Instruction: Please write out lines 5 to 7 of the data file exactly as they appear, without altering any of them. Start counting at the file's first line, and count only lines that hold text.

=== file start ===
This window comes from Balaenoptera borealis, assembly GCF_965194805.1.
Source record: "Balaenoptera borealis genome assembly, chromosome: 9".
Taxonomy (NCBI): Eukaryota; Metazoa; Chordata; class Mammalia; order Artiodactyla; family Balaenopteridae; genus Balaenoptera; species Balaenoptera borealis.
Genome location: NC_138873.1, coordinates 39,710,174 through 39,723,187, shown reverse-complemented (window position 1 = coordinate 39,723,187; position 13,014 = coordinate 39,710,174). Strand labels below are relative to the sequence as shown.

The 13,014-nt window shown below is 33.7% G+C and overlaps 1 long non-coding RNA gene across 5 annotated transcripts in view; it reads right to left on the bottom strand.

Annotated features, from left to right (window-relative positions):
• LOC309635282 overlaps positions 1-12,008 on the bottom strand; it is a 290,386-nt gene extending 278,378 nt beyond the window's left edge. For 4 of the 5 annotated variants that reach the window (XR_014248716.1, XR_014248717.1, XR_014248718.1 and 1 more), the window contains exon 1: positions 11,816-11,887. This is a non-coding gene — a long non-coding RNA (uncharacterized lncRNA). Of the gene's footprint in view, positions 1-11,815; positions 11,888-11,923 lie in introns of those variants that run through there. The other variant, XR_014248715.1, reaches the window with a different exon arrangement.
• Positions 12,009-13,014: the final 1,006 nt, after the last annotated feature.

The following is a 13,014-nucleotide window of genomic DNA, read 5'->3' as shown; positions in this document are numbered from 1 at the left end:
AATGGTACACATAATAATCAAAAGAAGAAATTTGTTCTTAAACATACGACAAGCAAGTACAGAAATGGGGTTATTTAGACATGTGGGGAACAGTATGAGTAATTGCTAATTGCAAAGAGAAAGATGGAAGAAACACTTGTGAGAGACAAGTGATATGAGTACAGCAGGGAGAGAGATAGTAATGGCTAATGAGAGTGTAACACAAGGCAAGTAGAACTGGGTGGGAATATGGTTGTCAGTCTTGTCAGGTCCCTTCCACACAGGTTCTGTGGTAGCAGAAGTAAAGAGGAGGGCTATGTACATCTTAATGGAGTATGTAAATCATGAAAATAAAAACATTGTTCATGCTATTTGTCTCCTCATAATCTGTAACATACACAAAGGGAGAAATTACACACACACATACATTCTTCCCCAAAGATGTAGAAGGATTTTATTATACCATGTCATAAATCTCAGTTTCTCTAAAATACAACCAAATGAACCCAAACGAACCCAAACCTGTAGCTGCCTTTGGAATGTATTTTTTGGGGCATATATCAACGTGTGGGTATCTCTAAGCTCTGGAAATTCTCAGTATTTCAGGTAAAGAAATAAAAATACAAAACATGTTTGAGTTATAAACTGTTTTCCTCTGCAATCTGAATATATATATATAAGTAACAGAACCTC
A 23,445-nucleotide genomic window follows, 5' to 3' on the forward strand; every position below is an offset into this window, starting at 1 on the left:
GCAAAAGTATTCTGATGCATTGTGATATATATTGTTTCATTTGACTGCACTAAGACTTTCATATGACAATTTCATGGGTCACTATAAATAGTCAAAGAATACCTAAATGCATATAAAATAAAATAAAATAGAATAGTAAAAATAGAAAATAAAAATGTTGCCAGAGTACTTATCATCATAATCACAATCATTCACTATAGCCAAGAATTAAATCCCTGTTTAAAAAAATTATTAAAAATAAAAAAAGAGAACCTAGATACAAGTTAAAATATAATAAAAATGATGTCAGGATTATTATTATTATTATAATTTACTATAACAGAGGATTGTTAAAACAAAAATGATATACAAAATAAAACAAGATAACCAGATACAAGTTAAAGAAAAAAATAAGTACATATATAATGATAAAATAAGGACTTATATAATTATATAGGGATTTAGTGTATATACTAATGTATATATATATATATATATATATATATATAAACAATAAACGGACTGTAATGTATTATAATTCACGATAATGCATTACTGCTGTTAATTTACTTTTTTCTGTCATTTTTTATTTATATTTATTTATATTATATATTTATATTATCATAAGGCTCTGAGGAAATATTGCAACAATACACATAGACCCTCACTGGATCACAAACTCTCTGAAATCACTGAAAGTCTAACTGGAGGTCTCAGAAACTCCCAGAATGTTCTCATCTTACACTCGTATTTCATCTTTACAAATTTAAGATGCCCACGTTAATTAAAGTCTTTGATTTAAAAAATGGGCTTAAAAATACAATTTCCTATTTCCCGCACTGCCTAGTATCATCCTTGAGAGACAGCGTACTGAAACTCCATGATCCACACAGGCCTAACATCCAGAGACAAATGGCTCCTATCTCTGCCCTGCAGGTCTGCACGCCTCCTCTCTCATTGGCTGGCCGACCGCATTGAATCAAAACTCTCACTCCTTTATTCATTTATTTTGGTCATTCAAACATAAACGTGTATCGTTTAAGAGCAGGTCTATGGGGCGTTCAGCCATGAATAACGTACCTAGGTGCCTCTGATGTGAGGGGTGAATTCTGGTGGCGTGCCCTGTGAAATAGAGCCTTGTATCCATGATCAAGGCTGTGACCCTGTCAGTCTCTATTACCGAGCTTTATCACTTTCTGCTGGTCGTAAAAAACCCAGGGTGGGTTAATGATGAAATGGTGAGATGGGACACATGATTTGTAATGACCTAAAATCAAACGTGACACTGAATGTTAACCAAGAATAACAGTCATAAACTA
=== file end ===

The 13,014-nt window shown below is 33.7% G+C and overlaps 1 long non-coding RNA gene across 5 annotated transcripts in view; it reads right to left on the bottom strand.

Annotated features, from left to right (window-relative positions):
• LOC309635282 overlaps positions 1-12,008 on the bottom strand; it is a 290,386-nt gene extending 278,378 nt beyond the window's left edge. For 4 of the 5 annotated variants that reach the window (XR_014248716.1, XR_014248717.1, XR_014248718.1 and 1 more), the window contains exon 1: positions 11,816-11,887. This is a non-coding gene — a long non-coding RNA (uncharacterized lncRNA). Of the gene's footprint in view, positions 1-11,815; positions 11,888-11,923 lie in introns of those variants that run through there. The other variant, XR_014248715.1, reaches the window with a different exon arrangement.